I open my Facebook app and a stream of my most recent photos slides smoothly into my status box. Facebook doesn’t need to say it, I already know what it’s asking.
“Please, please share one of these photos. Share something, anything.”
Can’t you smell the whiff of desperation?
Judging by the selection of ugly Snapchats, pictures of lecture slides and screenshots that appear from my camera roll, I’m going to say that’s a definite no, thank you very much Facebook. I’d prefer not to inform my entire friend list that over the last month of uni-induced meltdown, I’ve had more meaningful experiences with memes than friends.
But it’s not just laughable that I’d share that collection of woeful photos, it’s laughable that I’d willingly share anything much at all. More specifically, that someone from my generation (young millennials and Gen Z that is) would have the courage to post anything on the feed. Facebook could prompt me to share an article that literally altered the course of my entire life, and I’d probably still wouldn’t press “post”. Naturally, there are exceptions to this rule who are “sharers”, but they are by far in the minority.
You see, Facebook won’t admit it, but it’s facing a crisis of monumental proportions. Earlier this year Mark Zuckerberg acknowledged that people were sharing less about themselves. He failed to mention just how much. But for anyone young with an account it’s been pretty clear for a while that a massive stigma has been quietly solidifying around sharing. Especially for young people. The bottom line is, no-one’s really publicly sharing that much anymore.
So Facebook is getting desperate.
I scroll down a little further before another suggestions appears on the side — “make a group with all your friends that like LadBible!”.
This time I can’t help but chuckle. Come on Facebook, now you’re just getting a bit pathetic. Did you really think I’d ever make that group? What are we going to do in that group? Have a good old chin wag about how LadBible is really contributing to the political landscape? Or am I supposed to initiate drinks with this random assortment of meme lovers — consisting of a few primary school randoms I wouldn’t recognise in the street, my friend’s ex-boyfriend and a girl I made friends with in the line at Splendour?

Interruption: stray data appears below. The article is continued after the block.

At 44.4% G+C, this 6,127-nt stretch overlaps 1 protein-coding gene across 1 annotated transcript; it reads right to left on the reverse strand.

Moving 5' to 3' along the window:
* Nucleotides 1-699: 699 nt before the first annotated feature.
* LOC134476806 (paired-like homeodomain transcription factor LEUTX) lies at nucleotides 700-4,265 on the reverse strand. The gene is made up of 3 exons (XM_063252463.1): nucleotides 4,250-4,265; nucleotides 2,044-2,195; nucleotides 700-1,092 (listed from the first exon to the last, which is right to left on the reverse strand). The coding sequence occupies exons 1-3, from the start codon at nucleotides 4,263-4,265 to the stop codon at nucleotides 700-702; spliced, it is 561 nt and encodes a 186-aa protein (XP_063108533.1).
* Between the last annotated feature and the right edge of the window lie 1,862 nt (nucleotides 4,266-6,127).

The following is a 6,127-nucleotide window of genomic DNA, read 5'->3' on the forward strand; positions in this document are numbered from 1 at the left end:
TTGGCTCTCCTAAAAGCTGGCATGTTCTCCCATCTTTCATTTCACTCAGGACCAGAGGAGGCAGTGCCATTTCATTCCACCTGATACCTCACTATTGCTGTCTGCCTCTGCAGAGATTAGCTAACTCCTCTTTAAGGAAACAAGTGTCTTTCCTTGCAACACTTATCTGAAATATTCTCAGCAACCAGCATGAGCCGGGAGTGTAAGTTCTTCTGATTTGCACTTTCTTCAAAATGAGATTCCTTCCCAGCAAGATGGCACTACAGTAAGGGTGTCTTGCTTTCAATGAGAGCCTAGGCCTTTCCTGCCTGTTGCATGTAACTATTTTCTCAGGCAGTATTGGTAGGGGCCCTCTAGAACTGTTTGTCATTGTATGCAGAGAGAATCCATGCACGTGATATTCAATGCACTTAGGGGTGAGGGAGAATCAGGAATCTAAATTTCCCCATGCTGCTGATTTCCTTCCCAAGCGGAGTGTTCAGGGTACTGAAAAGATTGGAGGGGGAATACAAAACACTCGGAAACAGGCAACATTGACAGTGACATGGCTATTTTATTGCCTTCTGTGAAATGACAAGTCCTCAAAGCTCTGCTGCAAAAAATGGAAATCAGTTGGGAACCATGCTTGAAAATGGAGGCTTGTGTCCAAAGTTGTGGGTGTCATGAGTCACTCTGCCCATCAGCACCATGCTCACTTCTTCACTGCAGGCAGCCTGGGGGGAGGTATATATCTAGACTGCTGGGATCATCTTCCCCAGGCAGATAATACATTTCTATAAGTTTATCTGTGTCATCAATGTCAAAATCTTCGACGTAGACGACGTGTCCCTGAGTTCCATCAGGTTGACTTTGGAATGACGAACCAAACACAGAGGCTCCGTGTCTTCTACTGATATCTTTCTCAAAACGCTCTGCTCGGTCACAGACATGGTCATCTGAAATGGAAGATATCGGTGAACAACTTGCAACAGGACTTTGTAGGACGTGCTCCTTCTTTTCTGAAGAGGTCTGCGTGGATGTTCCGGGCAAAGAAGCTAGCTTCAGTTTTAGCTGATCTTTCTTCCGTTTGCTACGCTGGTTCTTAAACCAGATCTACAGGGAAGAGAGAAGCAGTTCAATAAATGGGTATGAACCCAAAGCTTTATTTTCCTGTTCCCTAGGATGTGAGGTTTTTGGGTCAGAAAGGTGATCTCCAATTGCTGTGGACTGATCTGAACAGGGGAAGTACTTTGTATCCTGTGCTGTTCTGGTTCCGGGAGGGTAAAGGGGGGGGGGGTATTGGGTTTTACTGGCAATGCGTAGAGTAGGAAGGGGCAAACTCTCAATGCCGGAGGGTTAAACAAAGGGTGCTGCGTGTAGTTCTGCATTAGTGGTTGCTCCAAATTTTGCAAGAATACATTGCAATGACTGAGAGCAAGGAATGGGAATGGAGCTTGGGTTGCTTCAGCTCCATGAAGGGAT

The thing is Facebook, it’s getting a little embarrassing. We get it, you’re super keen to make us share things but your desperation is showing. Badly.
It’s kind of like the titillating early texting exchanges with your crush. You never reply straight away, you let the message sit. I mean, you’ve got to appear a little aloof, play a little hard to get. You’re keen but god forbid you let them know it.
Well, Facebook is officially over keen and I’m officially losing interest.
Facebook is right to be concerned though. Apart from mean spirited friends dredging up the horrors of your Facebook past, how often do you see a status? How often do you see friends let you glimpse their personal lives? Statuses are quickly becoming relics of a long lost era when sharing personal information was the norm. Gone are the days where people would chat by posting on each others’ walls. Now even sharing an article feels like walking onto the street and shouting your opinion through a loudspeaker. It’s painfully public and because it’s rare, you can’t help but notice when others share and judge them when they do. A meme or two or a funny status — sure, but people are quickly branded as “annoying” if they post too often or are labelled “that political friend” if they share too many articles. Somewhere along the line sharing became tinged with arrogance.
It’s this fear of being perceived as arrogant or annoying that is destroying the sharing culture on Facebook. When a friend wrote a brilliant article, I told her she should share it on Facebook to which she replied “oh God no, I’m not that type of person, I don’t want to be annoying.” Another time a friend messaged me personally saying an article from The Vocal *pats on back* was the best piece he’d ever read on Iraq. Yet he still didn’t share it — such is the stigma around sharing.